In this original blog post, Arnaldo Testi, author of Capture the Flag: The Stars and Stripes in American History, discusses four very different encounters with the Stars and Stripes.
In a recent visit to New York, I was struck again by the presence of the Stars and Stripes in the public arena. And I do not mean the ceremonial flag hoisted on public buildings or commercial venues (that’s a matter of routine), but the political flag waved to make a variety of political statements, including militant ones, often at odds with each other.
The first encounter was of historical nature. A New-York Historical Society exhibition on “Lincoln and New York” (now over) was, not surprisingly, replete with Civil-War era red, white, and blue memorabilia: party posters, recruitment ads, Emancipation Proclamation reproductions, prints and photographs of patriotic parades and marching militias, real textile flags.
Among them were a couple of beautiful stereoscopic views of a large crowd in April 1861. It was one of the first popular demonstrations (of emotion, grief, and anger) centered around a flag fetish: the flag of Fort Sumter, which had just escaped the Southern cannons and was now raised over the statue of George Washington in Union Square.
The Civil War is indeed at the origin of the sacralization of the national flag, of its rhetorical transformation from an official instrument for designating territory and authority into an object of people’s veneration. This veneration is assumed to be so deeply ingrained that it should inspire citizens to shed their blood in battle, while following or defending the colors.
And yet, as the exhibit showed, at the time of its sacralization the Stars and Stripes had turned into a partisan political symbol, the symbol of the North and the Union party. In the name of the country’s common revolutionary heritage, it had become a battle flag for change – to change things which were part and parcel of that heritage, states’ rights and slavery, and to build a new nation.
In the news, I found other militant Stars and Stripes. The Tea Party flags are a reminder of the belief that, as President Obama said, “the American Revolution did not end when British guns fell silent. [It] was – and remains – an ongoing struggle in the minds and hearts of the people to live up to our founding creed.” To quote here Mr. Obama is ironic but appropriate: the struggle is on what exactly the founding creed means.
The Tea Party flags are the first Stars and Stripes, when the stars numbered 13 and were arranged in a circle. They evoke the Spirit of ‘76 and a second American Revolution. They go hand in hand with other revolutionary emblems, like the more aggressive “Don’t Tread on Me” banner. And they claim to represent the original constitutional principles of liberty, limited federal government and 10th-Amendtment states’ powers.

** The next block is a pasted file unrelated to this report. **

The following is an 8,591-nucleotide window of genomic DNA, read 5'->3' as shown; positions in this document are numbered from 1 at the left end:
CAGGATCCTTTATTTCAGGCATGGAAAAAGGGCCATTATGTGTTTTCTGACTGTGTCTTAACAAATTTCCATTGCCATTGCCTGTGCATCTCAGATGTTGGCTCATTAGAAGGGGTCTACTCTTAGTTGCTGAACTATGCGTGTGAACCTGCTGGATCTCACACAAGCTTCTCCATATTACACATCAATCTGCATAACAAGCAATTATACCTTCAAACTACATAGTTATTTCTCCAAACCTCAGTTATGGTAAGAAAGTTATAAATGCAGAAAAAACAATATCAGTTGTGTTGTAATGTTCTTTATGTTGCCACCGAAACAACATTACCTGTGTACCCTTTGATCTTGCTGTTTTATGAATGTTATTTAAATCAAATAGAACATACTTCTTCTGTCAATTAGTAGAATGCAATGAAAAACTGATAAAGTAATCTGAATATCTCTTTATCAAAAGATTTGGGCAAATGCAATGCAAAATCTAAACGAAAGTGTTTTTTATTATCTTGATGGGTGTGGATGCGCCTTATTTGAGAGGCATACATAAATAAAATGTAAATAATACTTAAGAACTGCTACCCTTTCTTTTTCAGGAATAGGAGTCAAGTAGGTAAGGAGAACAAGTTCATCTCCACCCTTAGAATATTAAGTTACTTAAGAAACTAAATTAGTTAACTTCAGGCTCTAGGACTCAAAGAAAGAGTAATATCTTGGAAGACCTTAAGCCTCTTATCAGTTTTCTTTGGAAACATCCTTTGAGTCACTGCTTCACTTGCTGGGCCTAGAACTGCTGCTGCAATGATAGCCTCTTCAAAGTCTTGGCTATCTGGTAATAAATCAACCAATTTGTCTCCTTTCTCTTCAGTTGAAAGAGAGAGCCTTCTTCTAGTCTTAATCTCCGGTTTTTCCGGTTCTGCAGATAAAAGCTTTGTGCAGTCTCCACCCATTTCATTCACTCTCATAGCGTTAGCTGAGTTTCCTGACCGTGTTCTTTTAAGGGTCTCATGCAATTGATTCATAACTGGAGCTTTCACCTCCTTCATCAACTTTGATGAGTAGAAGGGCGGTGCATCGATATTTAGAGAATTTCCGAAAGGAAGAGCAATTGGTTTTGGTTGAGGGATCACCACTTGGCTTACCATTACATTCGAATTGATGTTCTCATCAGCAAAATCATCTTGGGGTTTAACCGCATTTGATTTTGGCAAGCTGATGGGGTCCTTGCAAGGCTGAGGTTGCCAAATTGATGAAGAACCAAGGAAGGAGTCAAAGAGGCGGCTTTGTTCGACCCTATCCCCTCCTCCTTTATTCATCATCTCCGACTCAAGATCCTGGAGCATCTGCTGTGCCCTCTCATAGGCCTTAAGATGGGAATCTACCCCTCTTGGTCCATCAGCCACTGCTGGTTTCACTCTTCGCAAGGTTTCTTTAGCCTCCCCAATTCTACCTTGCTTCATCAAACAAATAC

Their claims are not a fantasy, those principles can be found in the founding text. Like other movements in American history, the Tea Partiers think that the country has deviated from the right path and want to redeem it by starting anew. Like many movements all over the world, rooted in revolutionary traditions or fundamentalisms of any faith, they preach a return to the primal, uncorrupted Word as a response to the deceit they perceive around them.
But those principles are not the only truth. Revolutions are promises of many different worlds, and revolutionary flags reflect their multiple meanings. An infant Coffee Party movement is trying to emerge embracing the opposite idea: that the federal government is not the enemy of the people, but the expression of its collective will. And they too trace this idea back to the Constitution, and rightly so. Their coffee cup is wrapped up in the national colors – is it the same flag as the Tea Partiers’? Or a different one?
Back at the New-York Historical Society, I saw Jerry Garcia’s giant Stars and Stripes. It belongs to an exhibition (still going on) about the Grateful Dead, whose logos and album covers were soaked in red, white and blue. Like other rock bands of their generation, in the late 1960s and early 1970s, they used the national colors partly as a merchandising gimmick and partly as cultural mockery and political protest.
The message that they convey is, in fact, familiar: the United States is an essentially good place which has lost its way. Which kind of country the U.S. should be, and what meaning the Stars and Stripes should have, is another story, not for them to tell. In the Grateful Dead song “U.S. Blues” (1974), the closing verses are non committal: “We’re all confused, what’s to lose? / … / Wave that flag, wave it wide and high. / Summertime done, come and gone, my, oh, my.”